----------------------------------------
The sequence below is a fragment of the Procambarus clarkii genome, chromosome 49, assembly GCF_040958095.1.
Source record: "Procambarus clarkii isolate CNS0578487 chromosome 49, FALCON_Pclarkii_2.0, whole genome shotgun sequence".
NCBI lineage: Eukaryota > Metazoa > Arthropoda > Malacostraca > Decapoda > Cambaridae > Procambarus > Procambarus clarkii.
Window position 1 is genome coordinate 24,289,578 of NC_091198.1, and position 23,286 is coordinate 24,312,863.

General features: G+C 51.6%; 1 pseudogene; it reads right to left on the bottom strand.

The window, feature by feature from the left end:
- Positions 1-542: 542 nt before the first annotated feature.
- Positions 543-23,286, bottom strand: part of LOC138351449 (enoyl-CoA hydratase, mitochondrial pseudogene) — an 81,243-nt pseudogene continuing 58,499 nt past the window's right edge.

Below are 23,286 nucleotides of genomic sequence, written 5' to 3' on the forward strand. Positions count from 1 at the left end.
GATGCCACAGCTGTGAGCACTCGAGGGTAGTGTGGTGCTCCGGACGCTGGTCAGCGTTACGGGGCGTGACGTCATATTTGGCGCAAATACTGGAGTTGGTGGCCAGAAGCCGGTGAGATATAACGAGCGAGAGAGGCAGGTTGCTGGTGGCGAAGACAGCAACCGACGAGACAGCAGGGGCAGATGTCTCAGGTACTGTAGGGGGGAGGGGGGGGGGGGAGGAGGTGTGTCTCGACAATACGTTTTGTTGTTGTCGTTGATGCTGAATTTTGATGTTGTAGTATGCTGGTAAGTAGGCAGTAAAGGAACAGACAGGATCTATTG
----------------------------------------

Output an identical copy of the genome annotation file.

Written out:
The sequence below is a fragment of the Procambarus clarkii genome, chromosome 49, assembly GCF_040958095.1.
Source record: "Procambarus clarkii isolate CNS0578487 chromosome 49, FALCON_Pclarkii_2.0, whole genome shotgun sequence".
NCBI lineage: Eukaryota > Metazoa > Arthropoda > Malacostraca > Decapoda > Cambaridae > Procambarus > Procambarus clarkii.
Window position 1 is genome coordinate 24,289,578 of NC_091198.1, and position 23,286 is coordinate 24,312,863.

General features: G+C 51.6%; 1 pseudogene; it reads right to left on the bottom strand.

The window, feature by feature from the left end:
- Positions 1-542: 542 nt before the first annotated feature.
- Positions 543-23,286, bottom strand: part of LOC138351449 (enoyl-CoA hydratase, mitochondrial pseudogene) — an 81,243-nt pseudogene continuing 58,499 nt past the window's right edge.

Below are 23,286 nucleotides of genomic sequence, written 5' to 3' on the forward strand. Positions count from 1 at the left end.
GATGCCACAGCTGTGAGCACTCGAGGGTAGTGTGGTGCTCCGGACGCTGGTCAGCGTTACGGGGCGTGACGTCATATTTGGCGCAAATACTGGAGTTGGTGGCCAGAAGCCGGTGAGATATAACGAGCGAGAGAGGCAGGTTGCTGGTGGCGAAGACAGCAACCGACGAGACAGCAGGGGCAGATGTCTCAGGTACTGTAGGGGGGAGGGGGGGGGGGGAGGAGGTGTGTCTCGACAATACGTTTTGTTGTTGTCGTTGATGCTGAATTTTGATGTTGTAGTATGCTGGTAAGTAGGCAGTAAAGGAACAGACAGGATCTATTG